I often tell them that I find that question to be the most important because I believe that people do what they want to do when they want to do it.
I often find that people fail at starting something new because they are unwilling to say no to something that they are currently doing but find unsatisfying.
You want to have a family? Well, that's going to impact the amount of times you can hang out with your "bros".
You want to get healthier? Well, that's going to force you to change your eating, and sleep habits.
You want to have an intimate relationship? Well, that's going to force you to change how you draw your boundaries and deploy your personal amour.
No matter what you do, you'll have to stop doing something else.
I have found it helpful to judge people's seriousness about an endeavor by making one seemingly weird suggestion.
When they suggest to me that they are under-resourced, I'll suggest they cut their cable or phone bill.
The reactions are almost comical.
It's as though by suggesting they cut out their cable that I am asking for a limb.
"But, if you're going to get where you want to go, you'll need to change something," I prod. "What do you want to change?"
"I can't. I'm stuck,"
To that I say, "Hogwash!"
The journey from where you are to where you want to be is going to be hard. Everything in life worth having is hard.
Life is hard because it's supposed to be hard, because that is how we learn.
What about you? What do you want to do that you're not doing? What is keeping you from chasing that thing? Is is fear? What are you willing to pay to get it done? Think beyond terms of monetary payments here. Are you willing to pay engaging your fear? Are you willing to risk failure (maybe public)? Are you willing pay people telling you it won't work? Are you willing to lose sleep? Are you willing to delay gratification?
Here's another truth for another post but remember that today what you do is because you're choosing to do it. If you don't like the results you're getting, start making plans to make different choices.
"We need to improve our communication." Sarah*
When I asked her what that meant, she told me that she and her husband Ryan needed to be able to talk in a way that didn't lead to stress between them.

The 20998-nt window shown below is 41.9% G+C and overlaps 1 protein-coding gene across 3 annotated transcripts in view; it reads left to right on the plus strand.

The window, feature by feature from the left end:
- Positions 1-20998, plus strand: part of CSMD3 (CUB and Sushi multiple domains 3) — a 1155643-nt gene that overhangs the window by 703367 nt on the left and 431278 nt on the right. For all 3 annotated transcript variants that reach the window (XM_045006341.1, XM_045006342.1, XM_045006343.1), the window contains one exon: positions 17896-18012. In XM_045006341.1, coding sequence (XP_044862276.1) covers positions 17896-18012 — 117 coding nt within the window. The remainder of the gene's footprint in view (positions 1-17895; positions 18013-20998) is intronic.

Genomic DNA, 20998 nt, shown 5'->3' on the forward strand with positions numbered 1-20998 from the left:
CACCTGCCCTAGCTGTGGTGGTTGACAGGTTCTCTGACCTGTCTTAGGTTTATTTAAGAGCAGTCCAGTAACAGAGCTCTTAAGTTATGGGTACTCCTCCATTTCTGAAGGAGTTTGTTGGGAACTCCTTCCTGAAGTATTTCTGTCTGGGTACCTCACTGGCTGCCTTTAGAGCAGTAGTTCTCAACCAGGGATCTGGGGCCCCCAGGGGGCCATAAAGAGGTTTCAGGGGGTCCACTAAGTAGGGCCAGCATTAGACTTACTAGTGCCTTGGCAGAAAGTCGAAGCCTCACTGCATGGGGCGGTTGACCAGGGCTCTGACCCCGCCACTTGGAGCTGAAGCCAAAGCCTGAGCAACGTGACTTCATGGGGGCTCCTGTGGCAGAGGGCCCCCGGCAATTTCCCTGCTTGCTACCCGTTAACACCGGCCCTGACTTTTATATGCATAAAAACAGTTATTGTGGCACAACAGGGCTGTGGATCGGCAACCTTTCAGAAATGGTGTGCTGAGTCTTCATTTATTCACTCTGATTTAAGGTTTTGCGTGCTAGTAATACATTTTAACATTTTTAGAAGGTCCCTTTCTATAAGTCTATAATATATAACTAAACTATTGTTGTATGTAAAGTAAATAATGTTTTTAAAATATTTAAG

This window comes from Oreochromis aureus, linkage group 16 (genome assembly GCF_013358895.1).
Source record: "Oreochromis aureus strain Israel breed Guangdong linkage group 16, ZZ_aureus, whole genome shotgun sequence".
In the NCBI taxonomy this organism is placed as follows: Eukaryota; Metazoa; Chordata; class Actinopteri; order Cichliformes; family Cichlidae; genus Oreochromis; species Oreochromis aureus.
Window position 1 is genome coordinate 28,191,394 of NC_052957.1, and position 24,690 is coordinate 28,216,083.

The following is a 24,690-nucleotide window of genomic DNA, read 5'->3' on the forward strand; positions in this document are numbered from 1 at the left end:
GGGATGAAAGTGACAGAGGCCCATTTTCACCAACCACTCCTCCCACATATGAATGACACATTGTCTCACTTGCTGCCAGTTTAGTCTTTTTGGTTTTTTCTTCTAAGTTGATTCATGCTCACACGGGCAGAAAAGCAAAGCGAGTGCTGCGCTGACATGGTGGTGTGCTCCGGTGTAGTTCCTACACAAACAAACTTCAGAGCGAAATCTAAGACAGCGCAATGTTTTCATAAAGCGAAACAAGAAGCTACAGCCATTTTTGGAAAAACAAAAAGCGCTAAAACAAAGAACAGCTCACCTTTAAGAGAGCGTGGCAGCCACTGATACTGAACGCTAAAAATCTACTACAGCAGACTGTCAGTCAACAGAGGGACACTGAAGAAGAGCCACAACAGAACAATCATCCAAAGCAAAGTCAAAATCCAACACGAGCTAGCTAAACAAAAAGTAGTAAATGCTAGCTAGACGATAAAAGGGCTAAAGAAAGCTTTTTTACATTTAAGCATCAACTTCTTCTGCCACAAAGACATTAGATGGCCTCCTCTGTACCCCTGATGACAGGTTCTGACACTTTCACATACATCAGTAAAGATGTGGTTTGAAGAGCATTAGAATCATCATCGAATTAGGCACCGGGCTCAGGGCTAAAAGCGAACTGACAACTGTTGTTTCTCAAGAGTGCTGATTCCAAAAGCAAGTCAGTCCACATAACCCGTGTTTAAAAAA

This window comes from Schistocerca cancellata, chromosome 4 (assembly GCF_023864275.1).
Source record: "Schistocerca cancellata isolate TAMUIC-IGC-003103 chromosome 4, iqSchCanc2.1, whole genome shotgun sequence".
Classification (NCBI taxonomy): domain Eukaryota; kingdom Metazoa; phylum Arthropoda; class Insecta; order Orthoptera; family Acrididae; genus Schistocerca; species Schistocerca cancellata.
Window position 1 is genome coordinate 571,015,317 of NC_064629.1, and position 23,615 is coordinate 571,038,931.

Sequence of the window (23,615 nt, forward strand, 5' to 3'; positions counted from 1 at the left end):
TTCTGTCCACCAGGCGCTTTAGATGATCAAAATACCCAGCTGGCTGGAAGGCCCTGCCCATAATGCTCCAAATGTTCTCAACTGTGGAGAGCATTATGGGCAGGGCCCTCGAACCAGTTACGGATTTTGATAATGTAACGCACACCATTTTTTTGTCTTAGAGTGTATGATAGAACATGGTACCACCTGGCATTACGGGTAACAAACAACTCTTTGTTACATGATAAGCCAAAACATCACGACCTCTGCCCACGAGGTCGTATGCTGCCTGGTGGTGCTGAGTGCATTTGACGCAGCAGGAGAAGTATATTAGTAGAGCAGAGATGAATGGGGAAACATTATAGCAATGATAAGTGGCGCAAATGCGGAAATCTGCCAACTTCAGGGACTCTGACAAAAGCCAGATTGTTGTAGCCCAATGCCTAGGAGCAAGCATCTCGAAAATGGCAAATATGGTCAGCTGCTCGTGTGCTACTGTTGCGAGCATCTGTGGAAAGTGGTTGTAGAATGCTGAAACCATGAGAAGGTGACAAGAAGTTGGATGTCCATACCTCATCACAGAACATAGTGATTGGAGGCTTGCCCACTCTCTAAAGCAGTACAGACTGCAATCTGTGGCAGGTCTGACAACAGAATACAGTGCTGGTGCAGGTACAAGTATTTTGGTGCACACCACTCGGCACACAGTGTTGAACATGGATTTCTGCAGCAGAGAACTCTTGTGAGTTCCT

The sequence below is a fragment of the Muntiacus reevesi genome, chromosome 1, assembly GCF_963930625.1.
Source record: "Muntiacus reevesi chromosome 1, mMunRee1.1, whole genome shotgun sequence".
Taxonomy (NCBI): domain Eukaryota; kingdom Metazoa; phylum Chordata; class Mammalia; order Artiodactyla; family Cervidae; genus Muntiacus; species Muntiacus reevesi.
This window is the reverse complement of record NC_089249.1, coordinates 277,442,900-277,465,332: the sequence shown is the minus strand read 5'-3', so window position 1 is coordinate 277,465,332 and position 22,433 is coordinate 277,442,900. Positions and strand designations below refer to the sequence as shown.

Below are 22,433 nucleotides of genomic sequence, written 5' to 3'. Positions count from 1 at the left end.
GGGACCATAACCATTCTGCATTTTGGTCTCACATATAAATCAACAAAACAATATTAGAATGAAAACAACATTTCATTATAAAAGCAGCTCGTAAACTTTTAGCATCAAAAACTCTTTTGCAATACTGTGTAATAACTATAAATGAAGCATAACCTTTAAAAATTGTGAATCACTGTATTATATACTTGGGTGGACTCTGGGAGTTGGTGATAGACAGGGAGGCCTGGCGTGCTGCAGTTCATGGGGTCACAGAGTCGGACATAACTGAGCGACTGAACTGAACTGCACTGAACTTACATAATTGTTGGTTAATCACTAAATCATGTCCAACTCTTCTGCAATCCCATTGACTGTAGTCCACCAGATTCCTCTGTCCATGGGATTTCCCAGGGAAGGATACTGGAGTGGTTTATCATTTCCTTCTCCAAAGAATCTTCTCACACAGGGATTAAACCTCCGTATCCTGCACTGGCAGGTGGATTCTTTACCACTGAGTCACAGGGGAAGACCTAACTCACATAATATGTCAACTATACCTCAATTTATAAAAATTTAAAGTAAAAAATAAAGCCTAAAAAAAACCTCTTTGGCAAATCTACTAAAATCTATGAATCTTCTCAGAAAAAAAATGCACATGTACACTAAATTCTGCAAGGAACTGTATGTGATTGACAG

I followed that question up with what made her think that their communication needed improvement.
Ryan jumped in, "Because we get frustrated and mad with each other!"
"But what if that's good?" I replied.
And we had to end the session by calling the ambulance as they both broke their jaws on the floor at the idea that a therapist could think frustration and conflict was a good thing. (I kid).
I still believe this to be true. In fact, I think we can figure out how intimate we are with someone based on how much conflict we wade through with them. I know some people will be and are put off by the idea that friendships can be put into levels but I am uncertain how else to process what is the difference.
- Level 1. The "Not Really" relationship. This friendship is someone that you wouldn't honestly avoid at all cost if you could do so. When you're in the grocery store and see them in aisle three, you head to aisle nine. But if you they double back on you and your paths cross in aisle seven, you'll give the polite nod and greet mumbling something about the weather or another inane aspect of life.
- Level 2. The "Sort of" relationship. This friendship is someone that you don't actively avoid but you won't go out of your way to converse with them. You might stop and discuss something with them and you might even say yes to an invitation. You might know that they like the State over the other team or that they prefer kayaking to canoeing. But you won't endure much conflict with them. If you were in trouble at 4:00am, you wouldn't even think to call them. These are people we call acquaintances.
- Level 3. The "Not Quite Intimate" relationship. This relationship is where most people stop, even married couples. These are often people we call friends. Many people will say things like, "We do life together,' etc. Many people will date people in this category and even get married. What makes this the not quite category is that people have an almost hard cap on the amount of conflict they will endure in this stage. When conflict comes that moves them past that cap, they will bail on the relationship. I see many people operate in this stage for most of their life with most of the people in it.